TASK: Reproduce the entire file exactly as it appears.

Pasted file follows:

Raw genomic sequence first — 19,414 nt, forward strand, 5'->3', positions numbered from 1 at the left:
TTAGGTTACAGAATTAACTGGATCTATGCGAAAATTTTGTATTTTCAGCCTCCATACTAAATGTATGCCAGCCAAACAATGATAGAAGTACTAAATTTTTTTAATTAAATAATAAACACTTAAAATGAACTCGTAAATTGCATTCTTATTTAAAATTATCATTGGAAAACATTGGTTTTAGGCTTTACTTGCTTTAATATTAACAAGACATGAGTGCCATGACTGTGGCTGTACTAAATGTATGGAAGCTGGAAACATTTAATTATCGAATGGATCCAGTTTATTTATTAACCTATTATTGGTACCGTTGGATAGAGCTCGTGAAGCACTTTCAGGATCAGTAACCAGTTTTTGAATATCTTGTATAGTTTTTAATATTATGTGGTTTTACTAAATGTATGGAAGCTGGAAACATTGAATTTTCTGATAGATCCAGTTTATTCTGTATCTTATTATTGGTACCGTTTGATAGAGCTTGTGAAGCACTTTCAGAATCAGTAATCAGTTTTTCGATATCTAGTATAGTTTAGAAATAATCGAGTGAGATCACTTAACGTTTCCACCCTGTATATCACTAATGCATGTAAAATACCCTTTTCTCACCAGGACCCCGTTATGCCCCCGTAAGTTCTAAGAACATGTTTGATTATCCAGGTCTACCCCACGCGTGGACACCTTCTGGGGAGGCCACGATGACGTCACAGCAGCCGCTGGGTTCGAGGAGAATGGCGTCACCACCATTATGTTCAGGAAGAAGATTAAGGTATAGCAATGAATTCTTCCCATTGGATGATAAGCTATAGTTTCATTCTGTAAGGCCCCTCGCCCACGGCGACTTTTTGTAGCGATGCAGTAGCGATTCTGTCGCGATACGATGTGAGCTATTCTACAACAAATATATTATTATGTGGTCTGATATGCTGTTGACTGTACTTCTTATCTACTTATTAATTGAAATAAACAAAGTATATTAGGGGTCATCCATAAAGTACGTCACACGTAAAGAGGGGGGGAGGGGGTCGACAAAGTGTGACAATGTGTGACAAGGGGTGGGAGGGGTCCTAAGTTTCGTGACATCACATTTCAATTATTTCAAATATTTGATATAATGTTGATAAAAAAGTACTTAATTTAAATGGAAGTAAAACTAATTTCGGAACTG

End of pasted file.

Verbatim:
Raw genomic sequence first — 19,414 nt, forward strand, 5'->3', positions numbered from 1 at the left:
TTAGGTTACAGAATTAACTGGATCTATGCGAAAATTTTGTATTTTCAGCCTCCATACTAAATGTATGCCAGCCAAACAATGATAGAAGTACTAAATTTTTTTAATTAAATAATAAACACTTAAAATGAACTCGTAAATTGCATTCTTATTTAAAATTATCATTGGAAAACATTGGTTTTAGGCTTTACTTGCTTTAATATTAACAAGACATGAGTGCCATGACTGTGGCTGTACTAAATGTATGGAAGCTGGAAACATTTAATTATCGAATGGATCCAGTTTATTTATTAACCTATTATTGGTACCGTTGGATAGAGCTCGTGAAGCACTTTCAGGATCAGTAACCAGTTTTTGAATATCTTGTATAGTTTTTAATATTATGTGGTTTTACTAAATGTATGGAAGCTGGAAACATTGAATTTTCTGATAGATCCAGTTTATTCTGTATCTTATTATTGGTACCGTTTGATAGAGCTTGTGAAGCACTTTCAGAATCAGTAATCAGTTTTTCGATATCTAGTATAGTTTAGAAATAATCGAGTGAGATCACTTAACGTTTCCACCCTGTATATCACTAATGCATGTAAAATACCCTTTTCTCACCAGGACCCCGTTATGCCCCCGTAAGTTCTAAGAACATGTTTGATTATCCAGGTCTACCCCACGCGTGGACACCTTCTGGGGAGGCCACGATGACGTCACAGCAGCCGCTGGGTTCGAGGAGAATGGCGTCACCACCATTATGTTCAGGAAGAAGATTAAGGTATAGCAATGAATTCTTCCCATTGGATGATAAGCTATAGTTTCATTCTGTAAGGCCCCTCGCCCACGGCGACTTTTTGTAGCGATGCAGTAGCGATTCTGTCGCGATACGATGTGAGCTATTCTACAACAAATATATTATTATGTGGTCTGATATGCTGTTGACTGTACTTCTTATCTACTTATTAATTGAAATAAACAAAGTATATTAGGGGTCATCCATAAAGTACGTCACACGTAAAGAGGGGGGGAGGGGGTCGACAAAGTGTGACAATGTGTGACAAGGGGTGGGAGGGGTCCTAAGTTTCGTGACATCACATTTCAATTATTTCAAATATTTGATATAATGTTGATAAAAAAGTACTTAATTTAAATGGAAGTAAAACTAATTTCGGAACTG